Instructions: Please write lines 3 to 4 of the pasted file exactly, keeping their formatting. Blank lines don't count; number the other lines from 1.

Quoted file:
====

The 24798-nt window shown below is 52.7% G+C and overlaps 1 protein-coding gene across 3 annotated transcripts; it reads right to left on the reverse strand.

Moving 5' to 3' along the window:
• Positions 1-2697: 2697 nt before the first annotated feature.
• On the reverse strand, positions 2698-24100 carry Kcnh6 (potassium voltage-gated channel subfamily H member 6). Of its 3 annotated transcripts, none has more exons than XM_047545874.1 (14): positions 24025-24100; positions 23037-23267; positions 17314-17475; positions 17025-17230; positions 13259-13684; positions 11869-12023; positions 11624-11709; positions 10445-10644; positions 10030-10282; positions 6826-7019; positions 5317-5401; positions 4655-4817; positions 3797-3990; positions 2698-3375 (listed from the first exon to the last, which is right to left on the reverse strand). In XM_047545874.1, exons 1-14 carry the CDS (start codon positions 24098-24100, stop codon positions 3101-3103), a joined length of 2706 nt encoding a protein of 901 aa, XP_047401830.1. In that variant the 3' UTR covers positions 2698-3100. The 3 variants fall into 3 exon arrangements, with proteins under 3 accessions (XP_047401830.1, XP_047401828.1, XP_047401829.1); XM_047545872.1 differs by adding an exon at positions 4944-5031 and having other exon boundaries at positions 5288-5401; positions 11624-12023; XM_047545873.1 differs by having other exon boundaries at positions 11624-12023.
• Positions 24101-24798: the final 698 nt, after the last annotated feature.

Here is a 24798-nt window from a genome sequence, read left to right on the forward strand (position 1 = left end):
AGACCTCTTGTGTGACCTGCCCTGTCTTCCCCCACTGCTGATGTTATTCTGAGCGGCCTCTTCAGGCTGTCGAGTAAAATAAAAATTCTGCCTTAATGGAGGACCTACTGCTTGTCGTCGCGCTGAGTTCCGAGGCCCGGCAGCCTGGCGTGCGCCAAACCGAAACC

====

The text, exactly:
• Positions 1-2697: 2697 nt before the first annotated feature.
• On the reverse strand, positions 2698-24100 carry Kcnh6 (potassium voltage-gated channel subfamily H member 6). Of its 3 annotated transcripts, none has more exons than XM_047545874.1 (14): positions 24025-24100; positions 23037-23267; positions 17314-17475; positions 17025-17230; positions 13259-13684; positions 11869-12023; positions 11624-11709; positions 10445-10644; positions 10030-10282; positions 6826-7019; positions 5317-5401; positions 4655-4817; positions 3797-3990; positions 2698-3375 (listed from the first exon to the last, which is right to left on the reverse strand). In XM_047545874.1, exons 1-14 carry the CDS (start codon positions 24098-24100, stop codon positions 3101-3103), a joined length of 2706 nt encoding a protein of 901 aa, XP_047401830.1. In that variant the 3' UTR covers positions 2698-3100. The 3 variants fall into 3 exon arrangements, with proteins under 3 accessions (XP_047401830.1, XP_047401828.1, XP_047401829.1); XM_047545872.1 differs by adding an exon at positions 4944-5031 and having other exon boundaries at positions 5288-5401; positions 11624-12023; XM_047545873.1 differs by having other exon boundaries at positions 11624-12023.